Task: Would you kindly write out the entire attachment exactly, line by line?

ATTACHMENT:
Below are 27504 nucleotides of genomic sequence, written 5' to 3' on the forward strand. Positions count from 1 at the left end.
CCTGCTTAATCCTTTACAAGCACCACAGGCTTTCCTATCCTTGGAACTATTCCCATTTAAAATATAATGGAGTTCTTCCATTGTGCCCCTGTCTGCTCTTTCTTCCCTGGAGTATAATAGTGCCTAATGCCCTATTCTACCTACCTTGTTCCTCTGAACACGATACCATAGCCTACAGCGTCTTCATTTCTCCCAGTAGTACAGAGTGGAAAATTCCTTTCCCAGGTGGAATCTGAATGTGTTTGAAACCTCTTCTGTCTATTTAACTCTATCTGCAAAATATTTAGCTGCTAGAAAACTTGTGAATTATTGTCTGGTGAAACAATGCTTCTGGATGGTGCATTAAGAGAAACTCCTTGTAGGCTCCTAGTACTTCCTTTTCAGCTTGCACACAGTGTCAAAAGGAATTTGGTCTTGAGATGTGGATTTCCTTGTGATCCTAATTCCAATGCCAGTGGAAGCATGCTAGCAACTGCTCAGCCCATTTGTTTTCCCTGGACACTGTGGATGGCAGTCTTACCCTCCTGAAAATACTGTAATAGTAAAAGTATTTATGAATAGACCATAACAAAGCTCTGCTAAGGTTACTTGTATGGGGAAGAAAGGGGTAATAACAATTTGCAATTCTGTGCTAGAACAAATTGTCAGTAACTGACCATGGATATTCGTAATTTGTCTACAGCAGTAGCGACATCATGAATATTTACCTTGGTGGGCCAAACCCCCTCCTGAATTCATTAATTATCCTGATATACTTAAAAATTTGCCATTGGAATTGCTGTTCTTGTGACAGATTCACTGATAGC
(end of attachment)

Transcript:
Below are 27504 nucleotides of genomic sequence, written 5' to 3' on the forward strand. Positions count from 1 at the left end.
CCTGCTTAATCCTTTACAAGCACCACAGGCTTTCCTATCCTTGGAACTATTCCCATTTAAAATATAATGGAGTTCTTCCATTGTGCCCCTGTCTGCTCTTTCTTCCCTGGAGTATAATAGTGCCTAATGCCCTATTCTACCTACCTTGTTCCTCTGAACACGATACCATAGCCTACAGCGTCTTCATTTCTCCCAGTAGTACAGAGTGGAAAATTCCTTTCCCAGGTGGAATCTGAATGTGTTTGAAACCTCTTCTGTCTATTTAACTCTATCTGCAAAATATTTAGCTGCTAGAAAACTTGTGAATTATTGTCTGGTGAAACAATGCTTCTGGATGGTGCATTAAGAGAAACTCCTTGTAGGCTCCTAGTACTTCCTTTTCAGCTTGCACACAGTGTCAAAAGGAATTTGGTCTTGAGATGTGGATTTCCTTGTGATCCTAATTCCAATGCCAGTGGAAGCATGCTAGCAACTGCTCAGCCCATTTGTTTTCCCTGGACACTGTGGATGGCAGTCTTACCCTCCTGAAAATACTGTAATAGTAAAAGTATTTATGAATAGACCATAACAAAGCTCTGCTAAGGTTACTTGTATGGGGAAGAAAGGGGTAATAACAATTTGCAATTCTGTGCTAGAACAAATTGTCAGTAACTGACCATGGATATTCGTAATTTGTCTACAGCAGTAGCGACATCATGAATATTTACCTTGGTGGGCCAAACCCCCTCCTGAATTCATTAATTATCCTGATATACTTAAAAATTTGCCATTGGAATTGCTGTTCTTGTGACAGATTCACTGATAGC